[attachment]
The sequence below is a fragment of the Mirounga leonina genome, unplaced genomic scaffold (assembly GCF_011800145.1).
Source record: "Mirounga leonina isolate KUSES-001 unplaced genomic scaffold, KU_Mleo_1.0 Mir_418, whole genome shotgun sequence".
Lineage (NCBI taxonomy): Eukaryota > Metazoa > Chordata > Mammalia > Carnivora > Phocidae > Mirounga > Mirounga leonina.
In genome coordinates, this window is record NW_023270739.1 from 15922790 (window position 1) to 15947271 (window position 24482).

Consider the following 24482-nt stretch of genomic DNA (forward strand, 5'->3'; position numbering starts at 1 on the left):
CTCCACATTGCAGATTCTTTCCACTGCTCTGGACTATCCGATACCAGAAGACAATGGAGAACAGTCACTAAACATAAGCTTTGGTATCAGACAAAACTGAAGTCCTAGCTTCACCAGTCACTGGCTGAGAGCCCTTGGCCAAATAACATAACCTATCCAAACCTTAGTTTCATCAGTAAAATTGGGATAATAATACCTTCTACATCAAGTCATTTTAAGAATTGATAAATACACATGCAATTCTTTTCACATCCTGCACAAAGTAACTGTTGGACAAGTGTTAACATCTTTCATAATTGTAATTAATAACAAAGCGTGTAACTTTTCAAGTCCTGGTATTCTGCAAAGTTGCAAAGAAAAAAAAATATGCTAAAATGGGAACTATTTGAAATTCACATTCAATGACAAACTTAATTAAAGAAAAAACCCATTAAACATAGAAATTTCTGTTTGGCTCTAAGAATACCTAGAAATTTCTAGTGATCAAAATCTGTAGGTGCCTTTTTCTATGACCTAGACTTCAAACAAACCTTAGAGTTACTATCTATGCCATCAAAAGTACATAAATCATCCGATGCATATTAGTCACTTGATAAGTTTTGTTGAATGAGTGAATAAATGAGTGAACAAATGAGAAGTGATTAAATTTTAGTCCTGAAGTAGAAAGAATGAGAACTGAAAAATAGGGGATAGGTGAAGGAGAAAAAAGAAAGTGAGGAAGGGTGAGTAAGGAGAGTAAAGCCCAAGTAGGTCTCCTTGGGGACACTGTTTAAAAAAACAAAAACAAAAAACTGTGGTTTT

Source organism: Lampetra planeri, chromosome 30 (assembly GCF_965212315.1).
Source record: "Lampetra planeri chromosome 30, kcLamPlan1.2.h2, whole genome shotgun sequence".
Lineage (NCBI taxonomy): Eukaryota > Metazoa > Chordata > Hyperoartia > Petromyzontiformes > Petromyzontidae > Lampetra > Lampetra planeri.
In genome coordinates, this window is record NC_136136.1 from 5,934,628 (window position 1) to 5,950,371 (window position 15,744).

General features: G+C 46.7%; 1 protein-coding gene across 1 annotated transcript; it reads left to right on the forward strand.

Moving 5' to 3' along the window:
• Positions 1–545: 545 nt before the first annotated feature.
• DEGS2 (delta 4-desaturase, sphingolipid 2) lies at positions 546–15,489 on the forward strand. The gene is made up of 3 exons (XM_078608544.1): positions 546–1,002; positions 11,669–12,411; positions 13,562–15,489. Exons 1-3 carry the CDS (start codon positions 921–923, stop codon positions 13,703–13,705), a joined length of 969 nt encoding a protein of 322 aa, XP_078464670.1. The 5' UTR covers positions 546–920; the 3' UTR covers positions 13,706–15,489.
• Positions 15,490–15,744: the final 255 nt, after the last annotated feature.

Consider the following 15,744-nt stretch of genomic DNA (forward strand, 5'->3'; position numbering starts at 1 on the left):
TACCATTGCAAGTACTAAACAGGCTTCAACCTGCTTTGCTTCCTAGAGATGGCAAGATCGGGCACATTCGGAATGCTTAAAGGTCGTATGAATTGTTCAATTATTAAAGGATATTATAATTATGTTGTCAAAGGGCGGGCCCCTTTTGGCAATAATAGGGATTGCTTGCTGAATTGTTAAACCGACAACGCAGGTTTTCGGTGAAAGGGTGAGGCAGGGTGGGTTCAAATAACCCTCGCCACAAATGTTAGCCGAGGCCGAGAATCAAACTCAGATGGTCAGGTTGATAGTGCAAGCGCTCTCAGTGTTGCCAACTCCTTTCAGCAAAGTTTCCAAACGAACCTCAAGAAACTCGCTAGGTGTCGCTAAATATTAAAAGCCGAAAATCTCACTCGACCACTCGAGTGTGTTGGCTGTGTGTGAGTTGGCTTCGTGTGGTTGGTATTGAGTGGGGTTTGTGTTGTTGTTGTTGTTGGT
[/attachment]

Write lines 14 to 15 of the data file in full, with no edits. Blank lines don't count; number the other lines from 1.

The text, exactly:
• DEGS2 (delta 4-desaturase, sphingolipid 2) lies at positions 546–15,489 on the forward strand. The gene is made up of 3 exons (XM_078608544.1): positions 546–1,002; positions 11,669–12,411; positions 13,562–15,489. Exons 1-3 carry the CDS (start codon positions 921–923, stop codon positions 13,703–13,705), a joined length of 969 nt encoding a protein of 322 aa, XP_078464670.1. The 5' UTR covers positions 546–920; the 3' UTR covers positions 13,706–15,489.
• Positions 15,490–15,744: the final 255 nt, after the last annotated feature.